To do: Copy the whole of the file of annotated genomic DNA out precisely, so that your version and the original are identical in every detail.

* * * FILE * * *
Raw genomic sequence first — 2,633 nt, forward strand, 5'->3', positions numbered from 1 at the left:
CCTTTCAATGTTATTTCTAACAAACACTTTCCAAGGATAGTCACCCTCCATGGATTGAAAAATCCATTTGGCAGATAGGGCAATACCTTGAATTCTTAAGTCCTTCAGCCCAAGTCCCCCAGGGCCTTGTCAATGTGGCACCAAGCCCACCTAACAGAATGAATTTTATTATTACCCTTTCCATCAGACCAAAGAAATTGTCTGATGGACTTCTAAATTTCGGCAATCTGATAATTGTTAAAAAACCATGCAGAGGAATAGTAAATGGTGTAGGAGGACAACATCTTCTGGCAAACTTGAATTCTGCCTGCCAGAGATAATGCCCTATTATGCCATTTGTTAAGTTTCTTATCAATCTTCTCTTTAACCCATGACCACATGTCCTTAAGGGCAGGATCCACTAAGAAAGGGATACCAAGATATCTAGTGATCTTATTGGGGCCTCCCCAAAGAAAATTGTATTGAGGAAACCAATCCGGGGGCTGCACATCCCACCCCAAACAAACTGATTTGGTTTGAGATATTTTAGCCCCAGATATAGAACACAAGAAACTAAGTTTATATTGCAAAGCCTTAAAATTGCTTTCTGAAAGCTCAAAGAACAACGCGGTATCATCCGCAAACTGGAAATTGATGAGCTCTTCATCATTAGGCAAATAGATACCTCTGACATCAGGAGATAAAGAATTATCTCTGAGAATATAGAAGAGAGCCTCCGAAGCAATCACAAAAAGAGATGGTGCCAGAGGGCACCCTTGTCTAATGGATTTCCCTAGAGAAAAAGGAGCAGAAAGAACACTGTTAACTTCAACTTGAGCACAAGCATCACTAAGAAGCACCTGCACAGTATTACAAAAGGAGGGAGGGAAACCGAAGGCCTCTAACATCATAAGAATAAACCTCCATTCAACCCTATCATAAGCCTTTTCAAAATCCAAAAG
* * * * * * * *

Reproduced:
Raw genomic sequence first — 2,633 nt, forward strand, 5'->3', positions numbered from 1 at the left:
CCTTTCAATGTTATTTCTAACAAACACTTTCCAAGGATAGTCACCCTCCATGGATTGAAAAATCCATTTGGCAGATAGGGCAATACCTTGAATTCTTAAGTCCTTCAGCCCAAGTCCCCCAGGGCCTTGTCAATGTGGCACCAAGCCCACCTAACAGAATGAATTTTATTATTACCCTTTCCATCAGACCAAAGAAATTGTCTGATGGACTTCTAAATTTCGGCAATCTGATAATTGTTAAAAAACCATGCAGAGGAATAGTAAATGGTGTAGGAGGACAACATCTTCTGGCAAACTTGAATTCTGCCTGCCAGAGATAATGCCCTATTATGCCATTTGTTAAGTTTCTTATCAATCTTCTCTTTAACCCATGACCACATGTCCTTAAGGGCAGGATCCACTAAGAAAGGGATACCAAGATATCTAGTGATCTTATTGGGGCCTCCCCAAAGAAAATTGTATTGAGGAAACCAATCCGGGGGCTGCACATCCCACCCCAAACAAACTGATTTGGTTTGAGATATTTTAGCCCCAGATATAGAACACAAGAAACTAAGTTTATATTGCAAAGCCTTAAAATTGCTTTCTGAAAGCTCAAAGAACAACGCGGTATCATCCGCAAACTGGAAATTGATGAGCTCTTCATCATTAGGCAAATAGATACCTCTGACATCAGGAGATAAAGAATTATCTCTGAGAATATAGAAGAGAGCCTCCGAAGCAATCACAAAAAGAGATGGTGCCAGAGGGCACCCTTGTCTAATGGATTTCCCTAGAGAAAAAGGAGCAGAAAGAACACTGTTAACTTCAACTTGAGCACAAGCATCACTAAGAAGCACCTGCACAGTATTACAAAAGGAGGGAGGGAAACCGAAGGCCTCTAACATCATAAGAATAAACCTCCATTCAACCCTATCATAAGCCTTTTCAAAATCCAAAAG